This project was originally presented in June 2019 as a 30 minute site-specific event accompanied by live music with support from the Partnerships for Parks (Inwood Parks Grant), made possible by Columbia University. Partnerships for Parks is a joint program of City Parks Foundation and NYC Parks. After our indoor performances were cancelled in April 2020 we continued to work. During 2020-2021 we turned our project into an 11-minute dance film, presented a masked indoor performance for 15 audience members, performed a short live-stream Zoom performance through Westfest (at the 100 year old Westbeth Gate) and presented a showing of the work outdoors near the Museum of the City of New York as part of Open Culture NYC. In research before writing the initial grant proposal I learned about buildings that existed in Inwood Hill Park, NYC around the end of the 19th and into the early 20th century. I imagined a choreographic response to an aspect of the park's history. Workhouses, asylums and hospitals, mainly for women, were perched high on hills overlooking the Hudson River. There were beautiful vistas but without hope for most who gazed out from the bar covered windows. We were awarded the grant and began working on Escape from the House of Mercy in the Fall of 2017.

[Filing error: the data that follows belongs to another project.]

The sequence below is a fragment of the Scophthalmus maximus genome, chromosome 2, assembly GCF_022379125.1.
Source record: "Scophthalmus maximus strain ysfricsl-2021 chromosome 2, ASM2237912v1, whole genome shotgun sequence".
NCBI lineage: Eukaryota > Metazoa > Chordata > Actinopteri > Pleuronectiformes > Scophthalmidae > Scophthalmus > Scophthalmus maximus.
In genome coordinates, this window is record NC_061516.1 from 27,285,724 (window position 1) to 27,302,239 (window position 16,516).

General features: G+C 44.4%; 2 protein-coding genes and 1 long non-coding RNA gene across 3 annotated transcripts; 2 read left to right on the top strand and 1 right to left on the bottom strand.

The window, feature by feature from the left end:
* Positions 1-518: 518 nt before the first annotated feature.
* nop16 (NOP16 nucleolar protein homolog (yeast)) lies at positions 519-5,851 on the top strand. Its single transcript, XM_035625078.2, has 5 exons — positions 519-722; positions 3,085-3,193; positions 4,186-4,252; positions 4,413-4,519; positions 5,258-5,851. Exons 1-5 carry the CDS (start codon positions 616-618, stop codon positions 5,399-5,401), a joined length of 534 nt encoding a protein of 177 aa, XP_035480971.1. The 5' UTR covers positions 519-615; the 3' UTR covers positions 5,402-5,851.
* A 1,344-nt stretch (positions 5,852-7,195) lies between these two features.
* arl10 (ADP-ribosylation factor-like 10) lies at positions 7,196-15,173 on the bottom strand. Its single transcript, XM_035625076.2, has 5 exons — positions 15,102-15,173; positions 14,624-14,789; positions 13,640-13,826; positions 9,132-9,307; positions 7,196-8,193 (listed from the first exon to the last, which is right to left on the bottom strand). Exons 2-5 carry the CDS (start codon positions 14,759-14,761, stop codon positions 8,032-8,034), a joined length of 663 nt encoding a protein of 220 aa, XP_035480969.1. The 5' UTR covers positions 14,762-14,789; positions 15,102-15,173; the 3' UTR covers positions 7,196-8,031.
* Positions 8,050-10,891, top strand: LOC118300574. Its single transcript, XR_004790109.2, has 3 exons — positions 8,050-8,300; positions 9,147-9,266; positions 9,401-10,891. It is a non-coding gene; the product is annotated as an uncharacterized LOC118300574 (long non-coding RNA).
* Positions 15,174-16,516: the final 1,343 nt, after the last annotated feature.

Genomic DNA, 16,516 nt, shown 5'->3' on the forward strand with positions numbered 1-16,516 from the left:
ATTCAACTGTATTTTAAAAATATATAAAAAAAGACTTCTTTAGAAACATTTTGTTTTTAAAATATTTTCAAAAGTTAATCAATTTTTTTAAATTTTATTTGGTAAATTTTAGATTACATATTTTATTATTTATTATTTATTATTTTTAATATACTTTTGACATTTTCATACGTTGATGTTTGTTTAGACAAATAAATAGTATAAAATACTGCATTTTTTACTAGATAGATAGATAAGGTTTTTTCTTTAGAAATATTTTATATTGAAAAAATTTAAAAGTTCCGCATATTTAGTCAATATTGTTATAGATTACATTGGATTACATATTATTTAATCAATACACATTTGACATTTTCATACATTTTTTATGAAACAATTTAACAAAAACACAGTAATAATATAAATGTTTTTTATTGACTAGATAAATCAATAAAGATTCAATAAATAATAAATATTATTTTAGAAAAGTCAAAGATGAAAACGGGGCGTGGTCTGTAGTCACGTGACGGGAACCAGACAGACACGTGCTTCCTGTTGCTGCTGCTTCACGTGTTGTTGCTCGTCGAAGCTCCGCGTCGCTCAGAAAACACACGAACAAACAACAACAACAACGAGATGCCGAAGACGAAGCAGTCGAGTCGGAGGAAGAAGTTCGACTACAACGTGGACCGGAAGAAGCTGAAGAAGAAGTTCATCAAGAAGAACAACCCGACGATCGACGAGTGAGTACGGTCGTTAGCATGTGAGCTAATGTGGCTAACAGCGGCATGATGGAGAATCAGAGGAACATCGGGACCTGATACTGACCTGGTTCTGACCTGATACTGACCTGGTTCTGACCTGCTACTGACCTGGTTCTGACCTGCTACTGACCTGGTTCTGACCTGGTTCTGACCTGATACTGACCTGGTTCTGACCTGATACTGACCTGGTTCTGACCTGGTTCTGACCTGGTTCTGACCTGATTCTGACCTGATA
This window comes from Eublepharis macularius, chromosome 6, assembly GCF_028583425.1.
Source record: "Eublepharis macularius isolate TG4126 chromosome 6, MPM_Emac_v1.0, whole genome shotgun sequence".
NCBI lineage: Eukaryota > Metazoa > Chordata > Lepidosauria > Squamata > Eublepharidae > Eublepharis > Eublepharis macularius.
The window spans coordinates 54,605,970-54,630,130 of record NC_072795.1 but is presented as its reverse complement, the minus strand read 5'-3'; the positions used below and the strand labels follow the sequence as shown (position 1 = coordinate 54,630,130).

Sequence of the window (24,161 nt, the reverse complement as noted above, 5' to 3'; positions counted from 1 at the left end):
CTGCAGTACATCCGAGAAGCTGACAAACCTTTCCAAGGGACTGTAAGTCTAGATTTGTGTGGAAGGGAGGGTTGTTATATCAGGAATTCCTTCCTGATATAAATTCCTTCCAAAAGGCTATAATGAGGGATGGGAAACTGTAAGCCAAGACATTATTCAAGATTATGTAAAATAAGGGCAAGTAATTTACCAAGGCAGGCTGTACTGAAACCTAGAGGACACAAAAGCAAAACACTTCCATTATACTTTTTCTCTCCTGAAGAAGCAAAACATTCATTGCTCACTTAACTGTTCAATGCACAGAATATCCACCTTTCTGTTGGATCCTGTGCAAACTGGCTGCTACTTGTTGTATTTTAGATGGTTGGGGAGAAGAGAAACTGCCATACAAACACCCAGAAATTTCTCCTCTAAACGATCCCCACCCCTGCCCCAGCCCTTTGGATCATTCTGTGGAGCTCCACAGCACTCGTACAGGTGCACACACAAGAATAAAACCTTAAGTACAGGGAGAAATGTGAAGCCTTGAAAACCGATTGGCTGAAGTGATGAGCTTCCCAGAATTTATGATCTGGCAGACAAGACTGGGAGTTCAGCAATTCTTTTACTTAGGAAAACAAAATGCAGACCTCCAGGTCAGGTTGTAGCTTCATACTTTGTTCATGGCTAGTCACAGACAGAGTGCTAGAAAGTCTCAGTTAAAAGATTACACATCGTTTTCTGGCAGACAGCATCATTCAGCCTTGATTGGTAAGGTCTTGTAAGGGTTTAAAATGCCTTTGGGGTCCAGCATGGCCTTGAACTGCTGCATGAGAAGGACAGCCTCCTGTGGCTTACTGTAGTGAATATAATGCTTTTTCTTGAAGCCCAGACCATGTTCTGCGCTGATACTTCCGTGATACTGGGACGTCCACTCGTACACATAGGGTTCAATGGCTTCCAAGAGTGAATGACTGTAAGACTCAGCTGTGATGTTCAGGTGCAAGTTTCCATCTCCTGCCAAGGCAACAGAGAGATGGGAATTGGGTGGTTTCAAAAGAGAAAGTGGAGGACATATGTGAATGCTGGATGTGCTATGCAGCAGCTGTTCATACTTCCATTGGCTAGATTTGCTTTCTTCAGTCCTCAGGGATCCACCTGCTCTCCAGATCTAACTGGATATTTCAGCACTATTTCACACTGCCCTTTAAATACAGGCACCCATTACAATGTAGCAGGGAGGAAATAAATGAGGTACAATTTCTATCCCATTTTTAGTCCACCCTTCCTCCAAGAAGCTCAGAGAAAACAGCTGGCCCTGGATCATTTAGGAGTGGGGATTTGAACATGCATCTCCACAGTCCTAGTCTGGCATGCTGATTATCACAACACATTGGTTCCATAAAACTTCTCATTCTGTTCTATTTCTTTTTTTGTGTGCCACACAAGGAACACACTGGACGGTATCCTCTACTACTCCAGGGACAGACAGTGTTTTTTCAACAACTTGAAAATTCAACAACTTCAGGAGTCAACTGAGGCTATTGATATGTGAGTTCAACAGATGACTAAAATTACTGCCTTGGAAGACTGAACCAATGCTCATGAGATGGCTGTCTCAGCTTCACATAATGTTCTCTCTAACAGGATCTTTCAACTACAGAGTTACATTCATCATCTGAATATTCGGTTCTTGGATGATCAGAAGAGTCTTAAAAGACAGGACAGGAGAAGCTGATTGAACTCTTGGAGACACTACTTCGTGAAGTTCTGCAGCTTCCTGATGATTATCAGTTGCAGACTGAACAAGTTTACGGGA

Catherine Gallant/Dance first presented Escape from the House of Mercy on Thursday, June 27 and Friday, June 28, 2019in Inwood Hill Park in Upper Manhattan. The 30 minute outdoor performance featured seven dancers and a live band playing New Orleans funeral music directed by Kevin Blancq. In addition, a walking tour was led by local Inwood, NYC historian, Cole Thompson. The tour focused on the history of the park as participants traveled up the path towards the original location of the House of Mercy, which was demolished in 1933. Videos and photos below:
Catherine Gallant, (choreographer) has been creating work in NYC over the past 30 years. Catherine Gallant/DANCE brings dance to new audiences through direct interaction with the public. Ms. Gallant's work has been performed in Times Square, a pedestrian block of E. 91st Street in Manhattan, Green-Wood Cemetery, and Inwood Hill Park. She has also presented work at the 92Y Harkness Dance Center, City Center Studios, WestFest, Danspace St. Mark’s (Dance Access), American Dance Guild and Jacob's Pillow's Inside/Out Series. Ms. Gallant’s work has been supported by Jody and John Arnhold, LMCC, Chashama, The Harkness Foundation for Dance, Foundation for Contemporary Arts and Partnerships for Parks/City Parks Foundation. Catherine is also the director of Dances by Isadora which, since 1989, performs, teaches and collaborates with dancers throughout the world. Catherine is the US performer of Jerome Bel’s recent work, Isadora Duncan. She began her study of the technique of Isadora Duncan in 1982 with Julia Levien and is a founding member of the Duncan Archive duncanarchive.org. Catherine has been the full-time NYCDOE dance educator at PS 89 in Manhattan since 1998. She and her students were featured in the Emmy-nominated PBS documentary, PS DANCE! Catherine is on the faculty of the Dance Education Laboratory (DEL). Ms. Gallant is a graduate of the Boston Conservatory and holds an MFA in Dance from Temple University.www.dancesbyisadora.comwww.catherinegallantdance.com